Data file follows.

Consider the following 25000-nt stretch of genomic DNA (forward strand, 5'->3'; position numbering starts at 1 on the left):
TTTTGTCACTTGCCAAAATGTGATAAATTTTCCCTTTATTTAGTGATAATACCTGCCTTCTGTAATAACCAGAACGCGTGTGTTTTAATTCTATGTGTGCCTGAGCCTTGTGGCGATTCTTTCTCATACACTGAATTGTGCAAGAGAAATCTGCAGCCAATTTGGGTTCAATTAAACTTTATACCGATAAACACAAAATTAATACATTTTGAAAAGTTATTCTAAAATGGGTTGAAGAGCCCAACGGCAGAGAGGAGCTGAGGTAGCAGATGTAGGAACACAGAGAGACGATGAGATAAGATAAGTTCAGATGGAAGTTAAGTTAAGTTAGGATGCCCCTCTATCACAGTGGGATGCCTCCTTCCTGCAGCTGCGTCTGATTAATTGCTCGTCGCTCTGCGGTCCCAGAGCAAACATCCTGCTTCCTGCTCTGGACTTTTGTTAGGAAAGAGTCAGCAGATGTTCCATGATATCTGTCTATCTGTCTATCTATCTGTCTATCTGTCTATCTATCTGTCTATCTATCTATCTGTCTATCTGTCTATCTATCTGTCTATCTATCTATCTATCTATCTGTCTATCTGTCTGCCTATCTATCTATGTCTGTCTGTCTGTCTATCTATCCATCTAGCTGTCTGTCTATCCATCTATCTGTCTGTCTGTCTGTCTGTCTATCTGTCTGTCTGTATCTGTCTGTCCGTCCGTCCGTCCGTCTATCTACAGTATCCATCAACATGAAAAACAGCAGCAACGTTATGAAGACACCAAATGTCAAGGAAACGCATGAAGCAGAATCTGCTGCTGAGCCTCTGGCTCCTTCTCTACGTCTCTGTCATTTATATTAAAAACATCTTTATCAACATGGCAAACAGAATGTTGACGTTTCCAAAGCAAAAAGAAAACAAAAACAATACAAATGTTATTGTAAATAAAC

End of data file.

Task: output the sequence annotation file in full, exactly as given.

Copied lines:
Consider the following 25000-nt stretch of genomic DNA (forward strand, 5'->3'; position numbering starts at 1 on the left):
TTTTGTCACTTGCCAAAATGTGATAAATTTTCCCTTTATTTAGTGATAATACCTGCCTTCTGTAATAACCAGAACGCGTGTGTTTTAATTCTATGTGTGCCTGAGCCTTGTGGCGATTCTTTCTCATACACTGAATTGTGCAAGAGAAATCTGCAGCCAATTTGGGTTCAATTAAACTTTATACCGATAAACACAAAATTAATACATTTTGAAAAGTTATTCTAAAATGGGTTGAAGAGCCCAACGGCAGAGAGGAGCTGAGGTAGCAGATGTAGGAACACAGAGAGACGATGAGATAAGATAAGTTCAGATGGAAGTTAAGTTAAGTTAGGATGCCCCTCTATCACAGTGGGATGCCTCCTTCCTGCAGCTGCGTCTGATTAATTGCTCGTCGCTCTGCGGTCCCAGAGCAAACATCCTGCTTCCTGCTCTGGACTTTTGTTAGGAAAGAGTCAGCAGATGTTCCATGATATCTGTCTATCTGTCTATCTATCTGTCTATCTGTCTATCTATCTGTCTATCTATCTATCTGTCTATCTGTCTATCTATCTGTCTATCTATCTATCTATCTATCTGTCTATCTGTCTGCCTATCTATCTATGTCTGTCTGTCTGTCTATCTATCCATCTAGCTGTCTGTCTATCCATCTATCTGTCTGTCTGTCTGTCTGTCTATCTGTCTGTCTGTATCTGTCTGTCCGTCCGTCCGTCCGTCTATCTACAGTATCCATCAACATGAAAAACAGCAGCAACGTTATGAAGACACCAAATGTCAAGGAAACGCATGAAGCAGAATCTGCTGCTGAGCCTCTGGCTCCTTCTCTACGTCTCTGTCATTTATATTAAAAACATCTTTATCAACATGGCAAACAGAATGTTGACGTTTCCAAAGCAAAAAGAAAACAAAAACAATACAAATGTTATTGTAAATAAAC